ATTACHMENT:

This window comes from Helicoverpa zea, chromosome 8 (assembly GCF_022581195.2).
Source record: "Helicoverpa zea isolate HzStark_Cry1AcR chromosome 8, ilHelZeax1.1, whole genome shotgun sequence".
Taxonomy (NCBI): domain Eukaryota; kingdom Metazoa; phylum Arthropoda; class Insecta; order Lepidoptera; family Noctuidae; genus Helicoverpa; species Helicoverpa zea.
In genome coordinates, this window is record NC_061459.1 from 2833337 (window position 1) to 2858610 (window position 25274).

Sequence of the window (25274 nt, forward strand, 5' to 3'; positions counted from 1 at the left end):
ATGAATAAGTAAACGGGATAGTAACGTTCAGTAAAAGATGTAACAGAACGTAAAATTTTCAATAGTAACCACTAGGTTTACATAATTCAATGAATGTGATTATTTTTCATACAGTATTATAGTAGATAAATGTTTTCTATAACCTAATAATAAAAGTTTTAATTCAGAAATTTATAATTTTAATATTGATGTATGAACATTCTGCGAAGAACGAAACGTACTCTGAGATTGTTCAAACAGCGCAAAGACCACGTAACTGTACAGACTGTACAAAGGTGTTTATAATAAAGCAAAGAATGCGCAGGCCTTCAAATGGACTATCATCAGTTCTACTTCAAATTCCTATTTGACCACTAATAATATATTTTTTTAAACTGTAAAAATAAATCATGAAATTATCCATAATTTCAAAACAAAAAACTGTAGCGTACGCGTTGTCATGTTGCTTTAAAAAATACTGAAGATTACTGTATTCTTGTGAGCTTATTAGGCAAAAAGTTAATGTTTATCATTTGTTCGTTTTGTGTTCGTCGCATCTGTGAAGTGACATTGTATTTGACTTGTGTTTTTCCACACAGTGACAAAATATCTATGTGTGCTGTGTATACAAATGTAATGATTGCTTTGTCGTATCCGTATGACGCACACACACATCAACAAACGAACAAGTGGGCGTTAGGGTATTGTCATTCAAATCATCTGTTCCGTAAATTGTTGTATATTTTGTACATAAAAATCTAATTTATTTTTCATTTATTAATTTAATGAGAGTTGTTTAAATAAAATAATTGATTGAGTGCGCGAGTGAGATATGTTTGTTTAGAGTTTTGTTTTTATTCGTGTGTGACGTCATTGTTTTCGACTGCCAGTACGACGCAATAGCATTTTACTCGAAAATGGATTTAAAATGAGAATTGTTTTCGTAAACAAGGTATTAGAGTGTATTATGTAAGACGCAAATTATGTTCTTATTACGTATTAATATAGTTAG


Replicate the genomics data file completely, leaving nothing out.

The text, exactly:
This window comes from Helicoverpa zea, chromosome 8 (assembly GCF_022581195.2).
Source record: "Helicoverpa zea isolate HzStark_Cry1AcR chromosome 8, ilHelZeax1.1, whole genome shotgun sequence".
Taxonomy (NCBI): domain Eukaryota; kingdom Metazoa; phylum Arthropoda; class Insecta; order Lepidoptera; family Noctuidae; genus Helicoverpa; species Helicoverpa zea.
In genome coordinates, this window is record NC_061459.1 from 2833337 (window position 1) to 2858610 (window position 25274).

Sequence of the window (25274 nt, forward strand, 5' to 3'; positions counted from 1 at the left end):
ATGAATAAGTAAACGGGATAGTAACGTTCAGTAAAAGATGTAACAGAACGTAAAATTTTCAATAGTAACCACTAGGTTTACATAATTCAATGAATGTGATTATTTTTCATACAGTATTATAGTAGATAAATGTTTTCTATAACCTAATAATAAAAGTTTTAATTCAGAAATTTATAATTTTAATATTGATGTATGAACATTCTGCGAAGAACGAAACGTACTCTGAGATTGTTCAAACAGCGCAAAGACCACGTAACTGTACAGACTGTACAAAGGTGTTTATAATAAAGCAAAGAATGCGCAGGCCTTCAAATGGACTATCATCAGTTCTACTTCAAATTCCTATTTGACCACTAATAATATATTTTTTTAAACTGTAAAAATAAATCATGAAATTATCCATAATTTCAAAACAAAAAACTGTAGCGTACGCGTTGTCATGTTGCTTTAAAAAATACTGAAGATTACTGTATTCTTGTGAGCTTATTAGGCAAAAAGTTAATGTTTATCATTTGTTCGTTTTGTGTTCGTCGCATCTGTGAAGTGACATTGTATTTGACTTGTGTTTTTCCACACAGTGACAAAATATCTATGTGTGCTGTGTATACAAATGTAATGATTGCTTTGTCGTATCCGTATGACGCACACACACATCAACAAACGAACAAGTGGGCGTTAGGGTATTGTCATTCAAATCATCTGTTCCGTAAATTGTTGTATATTTTGTACATAAAAATCTAATTTATTTTTCATTTATTAATTTAATGAGAGTTGTTTAAATAAAATAATTGATTGAGTGCGCGAGTGAGATATGTTTGTTTAGAGTTTTGTTTTTATTCGTGTGTGACGTCATTGTTTTCGACTGCCAGTACGACGCAATAGCATTTTACTCGAAAATGGATTTAAAATGAGAATTGTTTTCGTAAACAAGGTATTAGAGTGTATTATGTAAGACGCAAATTATGTTCTTATTACGTATTAATATAGTTAG